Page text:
Recognition, certification, accreditation… The world of labels and acronyms is very varied and should indicate the quality and seriousness of institutions and products. Accreditation processes guarantee environmental, health and safety standards, while helping to improve the overall quality of products, be these anything from food products to washing machines. That is why 9 June is World Accreditation Day (WAD), jointly established by the International Acreditation Forum (IAF) and the International Laboratory Accreditation Cooperation (ILAC), to illustrate the contribution of accreditation to the organisation and safety of the economy and our daily lives. Each year, the day has a new slogan. The theme for WAD2022 is ACCREDITATION: Sustainability in Economic Growth and the Environment. This theme illustrates the contribution of accreditation processes to the protection of our ecosystem and our planet, and how accreditation supports the United Nations Sustainable Development Goals.
For the Laboratoire national de santé (LNS), accreditation of its work and laboratories plays an important role. Dr Patricia Borde is the spokesperson for the ” Codir Qualité” at the LNS, which coordinates the accreditation processes of the different laboratories. On the occasion of World Accreditation Day, we talk to her about her activities within the committee.
There is a great deal of heterogeneity in the missions at the LNS. As a result, not all departments have evolved at the same speed with regard to the accreditation process. Two ISO (International Organization for Standardization) standards that specify the competence and quality requirements for medical laboratories co-exist: 17025 and 15189:2012. Internal audits are constantly carried out by the Office Luxembourgeois d’Accréditation et de Surveillance (OLAS), according to the processes of each of the accredited departments. This situation is very burdensome for the support services, which are constantly called upon for these audits. We therefore wanted (and this was also a request from some auditors) to set up a central quality management system in order to avoid wasting time unnecessarily and to benefit from the experience of others, though the technical part of the accreditation remains the prerogative of the services.
There have been several quality managers at the LNS, but this solution did not work. I therefore suggested that all the heads of department should take on this function, which my colleagues approved. We took the plunge upon the green light of our Director, and I naturally gave the presentation to the Board of Directors. Since then, we have had weekly meetings with the heads of department and the quality referents to make progress (this is what we call the CODIR-Qualité). I became the spokesperson for this group from the start, but it’s a joint effort. It’s very collegial, with the experience of some helping others, but without imposing, taking into account the needs and ideas of everyone. That is why it is a long process, but I am confident that it’ll pay off.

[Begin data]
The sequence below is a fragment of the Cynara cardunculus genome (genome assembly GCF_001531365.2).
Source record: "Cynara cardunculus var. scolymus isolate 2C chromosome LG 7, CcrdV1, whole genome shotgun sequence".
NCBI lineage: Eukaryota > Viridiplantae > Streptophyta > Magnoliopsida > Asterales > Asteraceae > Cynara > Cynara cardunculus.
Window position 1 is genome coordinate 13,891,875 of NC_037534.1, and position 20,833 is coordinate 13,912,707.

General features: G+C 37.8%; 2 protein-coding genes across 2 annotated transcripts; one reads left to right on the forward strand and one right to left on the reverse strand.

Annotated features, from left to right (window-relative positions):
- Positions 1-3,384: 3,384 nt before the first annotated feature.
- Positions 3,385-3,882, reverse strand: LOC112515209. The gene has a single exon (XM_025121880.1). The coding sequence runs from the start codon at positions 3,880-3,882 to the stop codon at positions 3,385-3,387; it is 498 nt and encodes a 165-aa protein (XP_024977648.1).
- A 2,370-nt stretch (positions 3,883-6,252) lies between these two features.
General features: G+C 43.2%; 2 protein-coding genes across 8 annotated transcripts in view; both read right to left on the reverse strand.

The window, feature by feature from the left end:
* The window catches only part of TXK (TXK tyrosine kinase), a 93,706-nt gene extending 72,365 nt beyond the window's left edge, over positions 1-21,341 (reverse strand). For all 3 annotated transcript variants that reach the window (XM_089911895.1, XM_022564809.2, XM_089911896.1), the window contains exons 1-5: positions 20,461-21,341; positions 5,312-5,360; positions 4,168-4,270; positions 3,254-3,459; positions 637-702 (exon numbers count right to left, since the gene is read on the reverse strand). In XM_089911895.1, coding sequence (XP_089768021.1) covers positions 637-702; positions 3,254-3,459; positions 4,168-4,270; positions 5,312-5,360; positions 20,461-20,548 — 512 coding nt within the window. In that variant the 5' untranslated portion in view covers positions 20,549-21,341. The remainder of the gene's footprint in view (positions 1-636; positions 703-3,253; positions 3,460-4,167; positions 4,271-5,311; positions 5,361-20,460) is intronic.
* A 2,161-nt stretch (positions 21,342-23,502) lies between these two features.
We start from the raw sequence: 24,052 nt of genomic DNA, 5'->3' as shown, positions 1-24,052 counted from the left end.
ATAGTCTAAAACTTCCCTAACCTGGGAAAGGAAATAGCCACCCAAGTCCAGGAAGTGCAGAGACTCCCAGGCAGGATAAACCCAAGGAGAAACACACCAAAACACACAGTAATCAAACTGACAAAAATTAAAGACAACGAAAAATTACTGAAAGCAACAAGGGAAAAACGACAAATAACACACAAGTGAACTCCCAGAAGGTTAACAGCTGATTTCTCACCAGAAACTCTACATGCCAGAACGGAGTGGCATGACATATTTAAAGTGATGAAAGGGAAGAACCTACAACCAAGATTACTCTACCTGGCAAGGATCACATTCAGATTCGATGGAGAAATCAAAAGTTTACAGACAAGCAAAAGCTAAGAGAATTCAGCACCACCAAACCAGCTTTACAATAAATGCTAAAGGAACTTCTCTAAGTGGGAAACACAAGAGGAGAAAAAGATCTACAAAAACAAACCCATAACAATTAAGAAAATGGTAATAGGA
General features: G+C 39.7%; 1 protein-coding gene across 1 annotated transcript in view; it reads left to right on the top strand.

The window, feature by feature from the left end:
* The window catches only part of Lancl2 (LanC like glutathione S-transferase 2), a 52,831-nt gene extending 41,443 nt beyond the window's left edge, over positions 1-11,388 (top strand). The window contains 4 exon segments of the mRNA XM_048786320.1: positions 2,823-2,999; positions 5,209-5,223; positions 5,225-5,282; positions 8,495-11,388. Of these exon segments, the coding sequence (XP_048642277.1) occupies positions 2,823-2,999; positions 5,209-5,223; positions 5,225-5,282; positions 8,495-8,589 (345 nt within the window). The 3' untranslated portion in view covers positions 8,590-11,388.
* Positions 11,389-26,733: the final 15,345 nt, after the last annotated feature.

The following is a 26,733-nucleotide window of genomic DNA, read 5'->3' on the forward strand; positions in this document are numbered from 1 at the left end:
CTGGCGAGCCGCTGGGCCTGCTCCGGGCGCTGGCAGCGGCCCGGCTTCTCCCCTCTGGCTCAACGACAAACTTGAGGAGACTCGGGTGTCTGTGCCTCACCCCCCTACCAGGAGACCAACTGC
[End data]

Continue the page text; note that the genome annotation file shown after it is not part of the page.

What we are most concerned with at the moment is the implementation of document management and quality management software. Eventually, we hope to have one single OLAS audit for the whole of the LNS and one accreditation number per standard.
Currently each service and/or department has an individual accreditation. Teams of auditors (quality and technical) visit each laboratory annually to deliver the accreditation or to monitor that everything remains under control. A cycle lasts five years, with an annual surveillance audit between two accreditation audits. I must admit that at first, I was not entirely convinced of the value of the approach in my department, as these processes are very time-consuming, and we felt that time would sometimes be better spent on our core work. However, I have changed my mind and I now realise that accreditation has enabled us to really progress in our practice and in our daily routine, because we are obliged to ask ourselves questions all the time: why we are doing this, could we do it better, what are the risks, etc. Accreditation forces us to constantly question ourselves, which makes us progress a lot, so that we can ultimately provide better care.
The first service at the LNS to be accredited was the Food Monitoring service, which was accredited in 2003 according to ISO 17025. The cytology service was accredited in 2012, the genetic identification service in 2013 (although the service opened in 2012), biological surveillance, bacteriology, and medical biology in 2017 and finally virology and analytical toxicology in 2022. Depending on the service, the number of accredited components varies between 60 and 100%. It should be borne in mind that for certain advanced or highly specialised techniques/methods of analysis, it is very difficult to accredit, so reaching 100% is in some cases almost impossible.
Accreditation is also an argument for us to prove to the general public that our work complies with the rules, that our skills are real, and that people can trust our results, because we do everything possible to ensure that this is the case.
Our activities are unfortunately by definition polluting. Nevertheless, we try to limit our impact, for example in terms of waste (sorting, controlled disposal for solvents or radioactive products, infectious waste). Auditing bodies such as OLAS or the SuperDreckskëscht (SDK), the Luxembourg state body responsible for waste management, are there to check that we comply with environmental standards and laws. It is also a form of accreditation that validates the fact that we comply with environmental regulations. The accreditation processes therefore also play an important role in protecting our ecosystem.